This was the only picture.
Cary Briggs, who was leading the meeting, asked the half dozen of us there if anyone could make this 18th century machine to power a potter’s wheel. I said I could. It’s funny how things happen. I went to this meeting to begin inquiries about the possibility of building a water powered sash-saw mill and left having agreed to do something very different.
And so began quite a challenging project. There were no measurements of any of the parts. Did I mention that there was only one picture? Apparently there are only three of these pottery wheel sets left in the world. These were found everywhere in potters’ workshops a couple of centuries ago, but no longer. The internet, which invariably produces millions of hits to any search in .04 seconds, provided very little information and nothing useful. I was left to my own devices and did my best to design and build with an 18th century mind.
The craftsman who would have built one of these years ago would not have built it with the same care as he would have put into a piece of furniture. It was a tool for a workshop. That said, he would have employed the same furniture making techniques for joining pieces of wood together such as dovetails, box joints and mortise and tenon. Wood screws would not have been used. They were handmade and so were more precious than nails, which were also handmade. Nails, at that time, were considered so precious, it is said, that disused buildings were burned down so the nails could be salvaged. Another thing I had to consider in the construction of this machine was that it had to stand up to years of constant use and, abuse. I would guess, the one forced or employed to turn the wheel cared not how he treated it. In sum then, I had to make this drive wheel from scratch (rough lumber), without measurements, using only traditional 18th century joints and glue, strong enough to last and to work in a manner only guessed at from a photo. It was a tall order but the challenge, I admit, I relished.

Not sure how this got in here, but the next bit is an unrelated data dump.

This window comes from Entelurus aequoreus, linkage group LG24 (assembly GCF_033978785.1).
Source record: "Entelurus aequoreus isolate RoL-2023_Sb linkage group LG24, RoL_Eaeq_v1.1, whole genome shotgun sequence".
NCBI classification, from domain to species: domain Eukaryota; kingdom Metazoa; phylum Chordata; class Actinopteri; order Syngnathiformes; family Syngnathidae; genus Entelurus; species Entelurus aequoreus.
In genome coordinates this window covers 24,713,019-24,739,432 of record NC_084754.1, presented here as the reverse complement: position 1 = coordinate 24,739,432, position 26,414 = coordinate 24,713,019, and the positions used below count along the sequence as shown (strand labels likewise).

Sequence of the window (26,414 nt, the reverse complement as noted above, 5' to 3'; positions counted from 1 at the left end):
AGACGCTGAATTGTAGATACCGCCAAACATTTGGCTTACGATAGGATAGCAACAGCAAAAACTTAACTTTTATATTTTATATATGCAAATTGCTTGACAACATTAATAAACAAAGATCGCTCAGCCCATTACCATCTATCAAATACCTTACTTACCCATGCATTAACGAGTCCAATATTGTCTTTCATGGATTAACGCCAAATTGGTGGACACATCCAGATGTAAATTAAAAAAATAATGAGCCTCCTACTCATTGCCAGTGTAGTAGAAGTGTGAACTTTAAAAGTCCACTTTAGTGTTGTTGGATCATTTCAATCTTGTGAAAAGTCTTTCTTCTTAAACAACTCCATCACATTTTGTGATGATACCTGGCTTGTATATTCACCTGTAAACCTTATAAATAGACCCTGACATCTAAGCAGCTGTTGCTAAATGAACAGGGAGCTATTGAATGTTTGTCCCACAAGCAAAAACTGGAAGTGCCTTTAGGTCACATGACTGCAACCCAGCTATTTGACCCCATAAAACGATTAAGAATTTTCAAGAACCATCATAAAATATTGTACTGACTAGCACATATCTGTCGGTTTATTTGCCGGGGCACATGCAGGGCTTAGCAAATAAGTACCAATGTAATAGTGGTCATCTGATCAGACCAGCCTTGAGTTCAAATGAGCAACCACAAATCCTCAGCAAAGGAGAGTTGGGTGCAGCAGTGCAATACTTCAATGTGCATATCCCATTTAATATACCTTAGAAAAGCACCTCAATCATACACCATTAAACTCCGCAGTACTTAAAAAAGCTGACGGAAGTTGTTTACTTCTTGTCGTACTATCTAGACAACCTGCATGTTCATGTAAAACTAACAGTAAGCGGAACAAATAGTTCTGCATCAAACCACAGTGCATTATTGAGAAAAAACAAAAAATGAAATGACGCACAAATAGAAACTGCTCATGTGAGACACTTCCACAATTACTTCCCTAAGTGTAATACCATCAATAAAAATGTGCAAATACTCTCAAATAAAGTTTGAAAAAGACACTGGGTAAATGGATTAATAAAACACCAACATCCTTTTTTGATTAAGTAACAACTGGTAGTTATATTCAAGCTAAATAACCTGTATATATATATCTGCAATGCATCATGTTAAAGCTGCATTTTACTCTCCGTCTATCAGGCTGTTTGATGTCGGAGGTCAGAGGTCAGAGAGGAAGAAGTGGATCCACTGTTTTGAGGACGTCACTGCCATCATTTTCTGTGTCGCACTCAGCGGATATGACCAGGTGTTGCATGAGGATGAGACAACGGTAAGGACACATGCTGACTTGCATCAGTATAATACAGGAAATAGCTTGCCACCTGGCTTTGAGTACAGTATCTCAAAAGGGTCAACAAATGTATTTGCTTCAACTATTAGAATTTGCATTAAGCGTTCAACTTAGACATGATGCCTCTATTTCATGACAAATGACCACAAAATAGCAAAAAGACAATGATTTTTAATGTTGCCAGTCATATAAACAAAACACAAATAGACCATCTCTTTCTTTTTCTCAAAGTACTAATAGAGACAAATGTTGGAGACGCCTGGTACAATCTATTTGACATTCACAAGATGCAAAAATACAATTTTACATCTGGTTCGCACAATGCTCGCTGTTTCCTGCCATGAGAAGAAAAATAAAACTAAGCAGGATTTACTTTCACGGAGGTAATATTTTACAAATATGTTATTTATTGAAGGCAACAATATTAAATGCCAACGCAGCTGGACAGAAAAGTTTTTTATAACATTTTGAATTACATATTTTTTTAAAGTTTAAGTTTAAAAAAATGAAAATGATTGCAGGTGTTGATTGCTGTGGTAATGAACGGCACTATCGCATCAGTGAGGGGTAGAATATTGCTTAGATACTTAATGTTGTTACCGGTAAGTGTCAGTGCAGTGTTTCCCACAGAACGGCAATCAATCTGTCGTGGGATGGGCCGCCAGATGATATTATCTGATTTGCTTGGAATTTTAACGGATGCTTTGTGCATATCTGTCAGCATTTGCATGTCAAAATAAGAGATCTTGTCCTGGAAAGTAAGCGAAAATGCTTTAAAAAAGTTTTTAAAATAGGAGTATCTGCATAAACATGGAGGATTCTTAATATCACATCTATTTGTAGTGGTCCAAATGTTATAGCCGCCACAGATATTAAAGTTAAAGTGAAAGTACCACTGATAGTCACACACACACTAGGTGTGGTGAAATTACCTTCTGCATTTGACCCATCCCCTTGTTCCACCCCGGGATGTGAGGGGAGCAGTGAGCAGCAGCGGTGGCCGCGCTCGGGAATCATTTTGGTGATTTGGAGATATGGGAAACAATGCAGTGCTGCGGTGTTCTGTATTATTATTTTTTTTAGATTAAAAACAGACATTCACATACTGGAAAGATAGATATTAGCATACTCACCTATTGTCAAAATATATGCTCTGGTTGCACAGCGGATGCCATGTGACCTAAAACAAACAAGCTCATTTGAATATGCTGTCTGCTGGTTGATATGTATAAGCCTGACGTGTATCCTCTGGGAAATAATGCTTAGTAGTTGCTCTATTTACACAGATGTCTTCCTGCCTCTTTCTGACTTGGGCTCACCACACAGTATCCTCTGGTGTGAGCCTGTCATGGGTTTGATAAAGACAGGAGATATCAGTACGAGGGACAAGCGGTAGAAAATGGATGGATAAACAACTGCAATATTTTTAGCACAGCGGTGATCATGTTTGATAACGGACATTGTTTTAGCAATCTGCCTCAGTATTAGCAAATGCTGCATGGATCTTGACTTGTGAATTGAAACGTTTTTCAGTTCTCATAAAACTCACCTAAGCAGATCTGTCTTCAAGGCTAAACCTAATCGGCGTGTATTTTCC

All the wood I used would have been readily available to a craftsman in South Carolina in the 18th century. White Oak made the drive wheel heavy, smoothing out some of the uneven jerking of hand-cranking. I shaped all the wheels by hand so that there is some resemblance to what was probably typical – that is, not perfectly round but close enough to work properly. I conferred with the Potter, Marty, to make the potter’s station as comfortable as possible within the limits of what we needed to accomplish. The “wheel head” – the disk on which she works the clay- is aluminum and decidedly not 18th century and we hope to find one that is more probably authentic such as cast iron or stone. But for now it is what we have. I finished building the parts within days of the proposed VIP gathering to demonstrate the “Potworks.”
When we brought the pieces to the site (a 19th century log house on Historic Camden’s property) I still didn’t know if it would function as proposed. I had to cut and splice a length of hemp rope creating a continuous loop without knots. That done we had to secure the two pieces (drive wheel and potter’s seat) in a way that kept tension on the rope so that neither the drive wheel nor the potter’s wheel slipped. I drilled holes in the wooden floor and inserted wooden rods (called “pins” in timber framing) so as to keep the two pieces apart. We started cranking and Marty was able to throw a pot. Here is a video of what it looks like. That’s Dennis turning the crank. It really works.